Top Countries for Human Trafficking

Human trafficking statistics are compelling. The United Nations Global Initiative to Fight Human Trafficking suggests that each day there are an estimated 2.5 million people living in conditions of forced labor, including 270,000 in industrialized countries. Seventy percent of all trafficked persons are women and children and the average age between 18 and 24 years; 1.2 million are children. More importantly, of these women and children, an alarming number are not used for manual labor at all, but subjected to the brutalization of forced commercial sexual exploitation. The situation is dire.

Human trafficking continues in part because of the many different kinds. For example, in West Africa forced labor is the primary cause of human trafficking, which is also the case for 35% of all persons trafficked in Western and Central Europe and Central and Eastern Asia. In the Caribbean trafficking is largely for sexual exploitation. And trafficking for organ removal has been traced to Europe, the Middle East and South Asia. It also continues because countries refuse to take action.

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The US State Department has constructed a three tier system to identify countries working to end the problem and those countries that are not. Tier 1 are countries that are compliant with and signed on to international agreements. Canada and the United States are on this list.

The Tier 2 list of 55 countries do not fully comply but are making efforts to improve their compliance. Countries in this group include Myanmar, Guinea-Bissau, Lebanon, Mauritania, Turkmenistan, Egypt, Honduras, Tunisia and Venezuela. Tier 2 Watch List includes countries that need to step up compliance; China and Russia are two examples.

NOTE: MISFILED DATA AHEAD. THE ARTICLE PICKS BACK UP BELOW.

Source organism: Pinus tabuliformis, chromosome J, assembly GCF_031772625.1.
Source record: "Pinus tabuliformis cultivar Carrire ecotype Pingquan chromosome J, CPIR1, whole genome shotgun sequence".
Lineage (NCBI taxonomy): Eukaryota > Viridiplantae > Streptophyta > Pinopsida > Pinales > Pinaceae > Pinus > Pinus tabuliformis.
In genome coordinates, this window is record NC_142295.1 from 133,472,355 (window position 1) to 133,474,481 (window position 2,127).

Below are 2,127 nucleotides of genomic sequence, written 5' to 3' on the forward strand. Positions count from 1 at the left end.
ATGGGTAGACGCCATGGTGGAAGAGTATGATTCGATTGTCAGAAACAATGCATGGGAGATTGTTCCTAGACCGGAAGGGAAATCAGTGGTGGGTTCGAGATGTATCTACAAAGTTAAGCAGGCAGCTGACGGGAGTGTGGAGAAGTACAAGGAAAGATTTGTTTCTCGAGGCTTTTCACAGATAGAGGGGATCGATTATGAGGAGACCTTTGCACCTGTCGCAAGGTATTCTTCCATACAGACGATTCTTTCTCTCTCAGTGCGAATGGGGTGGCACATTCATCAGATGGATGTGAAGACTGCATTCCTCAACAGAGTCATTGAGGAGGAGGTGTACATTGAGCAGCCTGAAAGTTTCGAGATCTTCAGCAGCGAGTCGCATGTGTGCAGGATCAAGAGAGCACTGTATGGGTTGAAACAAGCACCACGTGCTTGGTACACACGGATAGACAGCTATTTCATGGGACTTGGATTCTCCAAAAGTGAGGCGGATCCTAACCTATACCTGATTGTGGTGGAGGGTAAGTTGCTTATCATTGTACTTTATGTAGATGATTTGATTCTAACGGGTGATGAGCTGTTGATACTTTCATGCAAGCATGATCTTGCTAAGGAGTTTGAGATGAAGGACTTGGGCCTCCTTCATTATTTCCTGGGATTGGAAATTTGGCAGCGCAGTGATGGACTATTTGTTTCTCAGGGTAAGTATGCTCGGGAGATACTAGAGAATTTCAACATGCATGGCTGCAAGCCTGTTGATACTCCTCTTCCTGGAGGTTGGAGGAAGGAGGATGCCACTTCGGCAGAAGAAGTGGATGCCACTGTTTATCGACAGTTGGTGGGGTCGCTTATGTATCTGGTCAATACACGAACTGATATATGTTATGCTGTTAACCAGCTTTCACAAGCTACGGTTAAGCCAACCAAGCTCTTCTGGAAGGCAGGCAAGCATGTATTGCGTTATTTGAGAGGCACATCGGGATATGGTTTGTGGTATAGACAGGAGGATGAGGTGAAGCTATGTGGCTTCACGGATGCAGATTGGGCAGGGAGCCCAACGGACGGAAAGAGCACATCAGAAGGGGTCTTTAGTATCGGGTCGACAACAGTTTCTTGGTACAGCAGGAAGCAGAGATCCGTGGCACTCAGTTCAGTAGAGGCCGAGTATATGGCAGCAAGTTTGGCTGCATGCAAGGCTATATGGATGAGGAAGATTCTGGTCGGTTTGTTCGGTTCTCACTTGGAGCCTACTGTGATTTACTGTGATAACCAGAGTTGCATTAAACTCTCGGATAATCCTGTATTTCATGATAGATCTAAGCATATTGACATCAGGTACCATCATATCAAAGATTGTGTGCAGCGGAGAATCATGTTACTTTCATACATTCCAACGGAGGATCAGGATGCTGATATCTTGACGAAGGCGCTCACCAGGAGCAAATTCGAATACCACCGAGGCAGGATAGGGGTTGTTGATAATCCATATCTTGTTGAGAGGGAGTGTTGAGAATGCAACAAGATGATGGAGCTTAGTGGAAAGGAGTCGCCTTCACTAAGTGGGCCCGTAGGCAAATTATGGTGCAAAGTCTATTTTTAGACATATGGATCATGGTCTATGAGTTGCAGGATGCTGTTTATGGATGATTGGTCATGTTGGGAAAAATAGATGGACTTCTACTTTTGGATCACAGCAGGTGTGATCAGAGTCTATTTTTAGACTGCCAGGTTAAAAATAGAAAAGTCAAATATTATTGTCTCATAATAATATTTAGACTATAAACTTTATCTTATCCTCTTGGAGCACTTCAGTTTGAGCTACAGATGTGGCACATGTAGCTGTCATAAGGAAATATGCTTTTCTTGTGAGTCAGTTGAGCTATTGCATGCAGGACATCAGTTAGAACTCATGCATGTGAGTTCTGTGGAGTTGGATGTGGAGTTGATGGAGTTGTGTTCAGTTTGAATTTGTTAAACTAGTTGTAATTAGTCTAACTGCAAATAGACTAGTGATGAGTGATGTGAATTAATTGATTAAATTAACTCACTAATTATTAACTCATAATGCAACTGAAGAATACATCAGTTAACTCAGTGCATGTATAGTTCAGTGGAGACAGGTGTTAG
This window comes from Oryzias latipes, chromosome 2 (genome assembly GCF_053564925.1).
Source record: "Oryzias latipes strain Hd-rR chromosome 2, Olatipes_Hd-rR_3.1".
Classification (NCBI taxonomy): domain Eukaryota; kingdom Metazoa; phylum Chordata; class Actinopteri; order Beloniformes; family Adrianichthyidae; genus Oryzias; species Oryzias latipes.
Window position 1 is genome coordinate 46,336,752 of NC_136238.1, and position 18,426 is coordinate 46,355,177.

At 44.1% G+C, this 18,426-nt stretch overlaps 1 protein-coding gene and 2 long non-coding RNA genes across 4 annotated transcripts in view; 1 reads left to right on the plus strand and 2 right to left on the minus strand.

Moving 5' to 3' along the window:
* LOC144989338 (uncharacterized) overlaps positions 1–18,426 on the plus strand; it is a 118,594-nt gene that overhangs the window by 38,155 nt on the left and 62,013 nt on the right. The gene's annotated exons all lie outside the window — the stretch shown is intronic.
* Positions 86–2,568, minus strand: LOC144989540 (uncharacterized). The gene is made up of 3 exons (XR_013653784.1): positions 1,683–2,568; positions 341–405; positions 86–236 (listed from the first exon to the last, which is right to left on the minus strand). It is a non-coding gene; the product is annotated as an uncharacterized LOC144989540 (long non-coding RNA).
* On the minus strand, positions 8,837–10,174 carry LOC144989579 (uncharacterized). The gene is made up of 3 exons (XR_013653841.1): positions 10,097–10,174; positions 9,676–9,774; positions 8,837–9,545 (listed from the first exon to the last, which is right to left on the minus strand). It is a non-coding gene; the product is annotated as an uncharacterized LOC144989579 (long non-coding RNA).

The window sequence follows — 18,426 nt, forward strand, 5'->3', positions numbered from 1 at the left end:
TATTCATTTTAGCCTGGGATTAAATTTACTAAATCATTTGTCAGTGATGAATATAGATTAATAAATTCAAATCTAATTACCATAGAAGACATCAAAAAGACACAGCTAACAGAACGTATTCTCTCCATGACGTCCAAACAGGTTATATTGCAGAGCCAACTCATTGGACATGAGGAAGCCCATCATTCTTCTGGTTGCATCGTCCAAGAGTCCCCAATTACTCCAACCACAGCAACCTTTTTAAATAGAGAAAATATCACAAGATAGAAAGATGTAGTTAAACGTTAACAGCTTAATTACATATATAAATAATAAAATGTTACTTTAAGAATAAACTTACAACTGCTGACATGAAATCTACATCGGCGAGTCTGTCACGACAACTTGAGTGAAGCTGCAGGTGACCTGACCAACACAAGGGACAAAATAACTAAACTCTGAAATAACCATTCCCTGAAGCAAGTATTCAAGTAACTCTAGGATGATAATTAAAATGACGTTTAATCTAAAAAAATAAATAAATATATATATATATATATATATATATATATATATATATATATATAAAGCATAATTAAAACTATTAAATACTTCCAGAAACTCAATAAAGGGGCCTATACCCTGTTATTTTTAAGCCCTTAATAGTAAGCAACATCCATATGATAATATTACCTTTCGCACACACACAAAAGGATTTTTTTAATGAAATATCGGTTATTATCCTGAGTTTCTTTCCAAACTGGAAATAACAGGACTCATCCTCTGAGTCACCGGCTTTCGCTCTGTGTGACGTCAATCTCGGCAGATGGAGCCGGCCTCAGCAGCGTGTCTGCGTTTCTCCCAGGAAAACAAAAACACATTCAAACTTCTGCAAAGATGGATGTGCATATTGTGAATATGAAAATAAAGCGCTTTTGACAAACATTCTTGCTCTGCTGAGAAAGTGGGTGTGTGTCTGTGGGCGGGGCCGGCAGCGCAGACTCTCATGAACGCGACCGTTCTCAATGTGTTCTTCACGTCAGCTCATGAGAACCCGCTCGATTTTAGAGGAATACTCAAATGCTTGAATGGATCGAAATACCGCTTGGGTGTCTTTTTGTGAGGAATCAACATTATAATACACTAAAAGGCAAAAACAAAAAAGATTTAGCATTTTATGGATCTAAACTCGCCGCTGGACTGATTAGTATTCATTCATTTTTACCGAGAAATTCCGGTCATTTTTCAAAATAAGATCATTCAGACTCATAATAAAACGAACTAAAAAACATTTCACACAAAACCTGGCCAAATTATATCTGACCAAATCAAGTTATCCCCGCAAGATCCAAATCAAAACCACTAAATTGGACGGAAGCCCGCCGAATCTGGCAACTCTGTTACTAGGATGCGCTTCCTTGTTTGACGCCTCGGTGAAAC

Tier 3 countries refuse to meet minimum compliance standards and many are located in the heart of the worst areas for human trafficking, Africa and the Middle East. The 17 countries are: Libya, North Korea, Iran, Cuba, Sudan, Eritrea, Zimbabwe, Algeria, the Democratic Republic of the Congo, Equatorial Guinea, Central African Republic, Kuwait, Madagascar, Papua New Guinea, Saudi Arabia, Yemen and added to the list this past summer, Syria. These countries have been sanctioned by the United States and are now prohibited from receiving specific military aid.

The scope of the problem though is mind boggling. Even though many countries are enacting legislation the conviction rates remain in the range of 1.5 per 100,000. The traffickers, largely men but increasingly women too, have little to fear given enforcement abilities and conviction rates.

Human trafficking statistics are evidence that much more must be done. Last April UN General Secretary Al-Nasser asked all member states to increase their efforts to end this abuse and thereby affirm international human rights. We must ensure that they do.

Patrick Whalen is a part of an elite team of writers who have contributed to hundreds of blogs and news sites. Follow him @2patwhalen.

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